Visit the COVID-19 Corona Virus South African Resource Portal on https://sacoronavirus.co.za/
A study of practices in the alternatives to corporal punishment strategy being implemented in selected primary schools in Buffalo city metro municipality: implications for school leadership
- Authors: Khewu, Noncedo Princess Dorcas
- Date: 2012
- Subjects: School discipline -- South Africa -- Eastern Cape , Rewards and punishments in education -- South Africa -- Eastern Cape , Corporal punishment of children -- South Africa -- Eastern Cape , Classroom management -- South Africa -- Eastern Cape , Discipline of children -- South Africa -- Eastern Cape , Primary school teachers -- South Africa -- Eastern Cape , School children -- South Africa -- Eastern Cape -- Attitudes
- Language: English
- Type: Thesis , Masters , M Ed
- Identifier: vital:16170 , http://hdl.handle.net/10353/533 , School discipline -- South Africa -- Eastern Cape , Rewards and punishments in education -- South Africa -- Eastern Cape , Corporal punishment of children -- South Africa -- Eastern Cape , Classroom management -- South Africa -- Eastern Cape , Discipline of children -- South Africa -- Eastern Cape , Primary school teachers -- South Africa -- Eastern Cape , School children -- South Africa -- Eastern Cape -- Attitudes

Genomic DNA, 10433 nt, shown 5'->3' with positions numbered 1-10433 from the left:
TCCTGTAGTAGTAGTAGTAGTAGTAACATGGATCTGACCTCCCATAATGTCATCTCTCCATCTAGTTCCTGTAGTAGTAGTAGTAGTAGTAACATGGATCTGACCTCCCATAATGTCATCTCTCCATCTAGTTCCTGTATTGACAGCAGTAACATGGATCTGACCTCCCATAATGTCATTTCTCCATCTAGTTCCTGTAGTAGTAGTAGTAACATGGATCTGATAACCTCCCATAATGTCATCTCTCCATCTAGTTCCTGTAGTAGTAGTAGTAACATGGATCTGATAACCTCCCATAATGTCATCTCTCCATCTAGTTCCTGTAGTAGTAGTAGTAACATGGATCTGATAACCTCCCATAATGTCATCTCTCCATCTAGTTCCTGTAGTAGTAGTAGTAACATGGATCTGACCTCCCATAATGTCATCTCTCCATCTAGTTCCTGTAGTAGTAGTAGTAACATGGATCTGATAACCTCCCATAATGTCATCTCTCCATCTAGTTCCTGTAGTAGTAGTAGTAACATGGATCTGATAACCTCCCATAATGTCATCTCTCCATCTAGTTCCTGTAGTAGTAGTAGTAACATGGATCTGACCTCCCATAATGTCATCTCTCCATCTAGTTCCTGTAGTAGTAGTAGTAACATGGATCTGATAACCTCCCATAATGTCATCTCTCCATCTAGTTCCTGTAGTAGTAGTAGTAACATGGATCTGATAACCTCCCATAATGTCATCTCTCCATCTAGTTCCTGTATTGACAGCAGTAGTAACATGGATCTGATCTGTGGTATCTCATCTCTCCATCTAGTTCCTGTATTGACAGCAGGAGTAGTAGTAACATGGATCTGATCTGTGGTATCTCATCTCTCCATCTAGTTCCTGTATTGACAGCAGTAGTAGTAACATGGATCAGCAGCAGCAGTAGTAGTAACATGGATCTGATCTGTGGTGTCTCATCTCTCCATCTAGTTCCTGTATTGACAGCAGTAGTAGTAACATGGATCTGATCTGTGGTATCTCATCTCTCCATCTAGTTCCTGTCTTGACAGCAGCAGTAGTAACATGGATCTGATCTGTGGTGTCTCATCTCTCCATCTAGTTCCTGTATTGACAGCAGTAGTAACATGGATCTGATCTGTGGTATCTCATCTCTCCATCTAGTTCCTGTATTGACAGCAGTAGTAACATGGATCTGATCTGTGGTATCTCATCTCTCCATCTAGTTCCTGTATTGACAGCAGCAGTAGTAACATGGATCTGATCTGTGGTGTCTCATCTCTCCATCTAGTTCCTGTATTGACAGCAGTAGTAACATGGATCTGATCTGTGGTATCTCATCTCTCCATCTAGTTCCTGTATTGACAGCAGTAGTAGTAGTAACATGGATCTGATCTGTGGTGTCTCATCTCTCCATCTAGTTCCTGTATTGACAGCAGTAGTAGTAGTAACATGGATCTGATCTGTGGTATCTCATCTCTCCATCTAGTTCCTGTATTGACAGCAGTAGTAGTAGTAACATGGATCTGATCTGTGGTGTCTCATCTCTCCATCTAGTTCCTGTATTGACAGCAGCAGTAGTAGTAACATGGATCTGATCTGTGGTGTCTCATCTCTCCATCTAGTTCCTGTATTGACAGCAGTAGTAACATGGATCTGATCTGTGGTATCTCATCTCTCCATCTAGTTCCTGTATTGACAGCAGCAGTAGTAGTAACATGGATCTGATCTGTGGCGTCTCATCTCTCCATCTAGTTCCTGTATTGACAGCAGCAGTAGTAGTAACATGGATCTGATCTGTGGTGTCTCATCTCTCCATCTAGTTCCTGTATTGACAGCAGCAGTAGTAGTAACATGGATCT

- Description: The problem of indiscipline in schools has attracted the growing attention of researchers in South Africa and the world at large. Learner indiscipline has been variously reflected in behaviours which range from serious ones such as drug abuse, assault, theft, rape and murder, to minor ones such as truancy; all of which negatively affect teaching and learning. While there is agreement on the need to address the problem, there is a great deal of contestation around what strategies and practices are appropriate to instil discipline in schools. Within this debate many countries, including South Africa, have decided to move away from punitive approaches such as corporal punishment and replace them with what is called Alternatives to Corporal Punishment (ATCP). The main aim of this study was to interrogate the consistency that prevails between disciplinary practices and principles of alternatives to corporal punishment and the implications of this for school leadership. A mixed method design was used. The study was conducted in two phases: the first was a survey during which trends in disciplinary practices were established; the second was a multiple case study where in-depth interviews were conducted in five primary schools across different contexts which included farm, suburban, township, rural and informal settlement locations. This study has seven main findings. First, it was found that primary schools in the Buffalo City Metropolitan Municipality experienced minor offenses which clustered around levels 1 and 2 of the ATCP classification. Second, although statistically there was a weak negative correlation (r = - 0.11) between location and behaviour which is not significant (p >. 05) or (p = .46), qualitative evidence suggests a relationship between context and disciplinary offences. Third, principals’ roles in instilling discipline were focused mainly on reactive administrative and management functions rather than on giving leadership designed to inspire alternative ways of behaving. Fourth, principals’ and teachers’ belief in the use of alternatives to corporal punishment revealed ambivalence and lack of understanding. Fifth, measures to instil discipline, even though they were said to be based on alternatives to corporal punishment, placed heavy emphasis on inflicting pain and relied on extrinsic control. Sixth, two disciplinary measures designed to inflict pain were found to be weakly associated, but significantly (p < 0.05) with violent behaviour, lending credence to view that in using certain practices to instil discipline there are socialisation consequences. Finally, the use of some measures recommended by alternatives to corporal punishment yielded some unintended socialisation consequences. The study concludes that there was lack of consistency between disciplinary practices in Buffalo City Metropolitan Municipality primary schools and the principles of Alternatives to Corporal Punishment. The findings suggest that it is difficult to achieve the consistency without a school leadership which understands that the alternatives call for a paradigm shift in measures to instil discipline. For improving discipline in schools, it is recommended that school principals and stakeholders must focus on measures that are meant to cultivate a new school culture guided by values of self-discipline in order to minimise the need for extrinsic punitive control. For further research, a follow up study based on a probability sample, which should include secondary schools, could be undertaken in order that results can be generalised.